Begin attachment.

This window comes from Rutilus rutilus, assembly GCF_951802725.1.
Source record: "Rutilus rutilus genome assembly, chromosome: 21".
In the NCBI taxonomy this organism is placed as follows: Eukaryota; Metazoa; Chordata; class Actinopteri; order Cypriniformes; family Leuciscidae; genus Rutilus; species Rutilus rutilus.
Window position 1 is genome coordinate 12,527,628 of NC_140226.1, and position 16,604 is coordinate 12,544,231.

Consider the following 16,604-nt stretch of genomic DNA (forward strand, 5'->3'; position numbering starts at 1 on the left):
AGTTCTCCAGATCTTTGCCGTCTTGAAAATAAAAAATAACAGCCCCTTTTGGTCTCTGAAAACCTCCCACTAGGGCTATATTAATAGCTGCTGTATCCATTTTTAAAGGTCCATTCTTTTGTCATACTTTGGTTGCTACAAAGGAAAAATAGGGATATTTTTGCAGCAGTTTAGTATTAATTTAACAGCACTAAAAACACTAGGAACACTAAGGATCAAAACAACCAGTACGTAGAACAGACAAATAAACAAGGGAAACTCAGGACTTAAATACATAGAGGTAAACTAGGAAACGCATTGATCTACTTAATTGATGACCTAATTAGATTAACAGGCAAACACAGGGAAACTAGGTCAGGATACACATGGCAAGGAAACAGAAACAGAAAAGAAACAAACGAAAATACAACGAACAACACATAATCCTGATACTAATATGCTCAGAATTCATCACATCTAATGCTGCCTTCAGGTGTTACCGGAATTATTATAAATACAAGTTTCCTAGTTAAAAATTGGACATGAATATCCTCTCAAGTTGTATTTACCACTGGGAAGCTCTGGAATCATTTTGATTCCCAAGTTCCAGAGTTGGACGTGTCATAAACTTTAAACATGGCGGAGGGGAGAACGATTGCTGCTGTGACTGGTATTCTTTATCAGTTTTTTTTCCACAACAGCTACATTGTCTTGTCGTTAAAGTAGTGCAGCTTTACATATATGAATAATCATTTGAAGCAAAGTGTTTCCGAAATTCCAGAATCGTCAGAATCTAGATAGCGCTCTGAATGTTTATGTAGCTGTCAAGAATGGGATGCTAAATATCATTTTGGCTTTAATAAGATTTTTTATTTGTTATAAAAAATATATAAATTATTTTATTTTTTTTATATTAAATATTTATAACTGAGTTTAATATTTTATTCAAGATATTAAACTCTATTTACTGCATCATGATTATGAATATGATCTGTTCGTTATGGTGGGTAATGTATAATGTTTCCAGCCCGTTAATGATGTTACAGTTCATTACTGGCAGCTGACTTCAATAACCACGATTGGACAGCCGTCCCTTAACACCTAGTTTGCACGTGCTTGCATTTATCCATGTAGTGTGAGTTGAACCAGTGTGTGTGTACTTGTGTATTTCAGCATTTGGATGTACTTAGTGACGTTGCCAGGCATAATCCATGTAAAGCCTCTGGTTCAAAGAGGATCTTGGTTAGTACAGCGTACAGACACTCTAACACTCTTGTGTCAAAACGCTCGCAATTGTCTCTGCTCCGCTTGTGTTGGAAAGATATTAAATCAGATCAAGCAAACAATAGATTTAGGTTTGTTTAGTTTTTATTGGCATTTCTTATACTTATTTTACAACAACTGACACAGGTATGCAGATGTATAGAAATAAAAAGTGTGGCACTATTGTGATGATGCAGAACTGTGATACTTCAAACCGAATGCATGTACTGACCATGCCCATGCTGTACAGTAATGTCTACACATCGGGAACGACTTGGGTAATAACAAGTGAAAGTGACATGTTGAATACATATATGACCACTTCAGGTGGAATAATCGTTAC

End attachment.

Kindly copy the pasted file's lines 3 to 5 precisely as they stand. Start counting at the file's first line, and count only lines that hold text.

In the NCBI taxonomy this organism is placed as follows: Eukaryota; Metazoa; Chordata; class Actinopteri; order Cypriniformes; family Leuciscidae; genus Rutilus; species Rutilus rutilus.
Window position 1 is genome coordinate 12,527,628 of NC_140226.1, and position 16,604 is coordinate 12,544,231.

Consider the following 16,604-nt stretch of genomic DNA (forward strand, 5'->3'; position numbering starts at 1 on the left):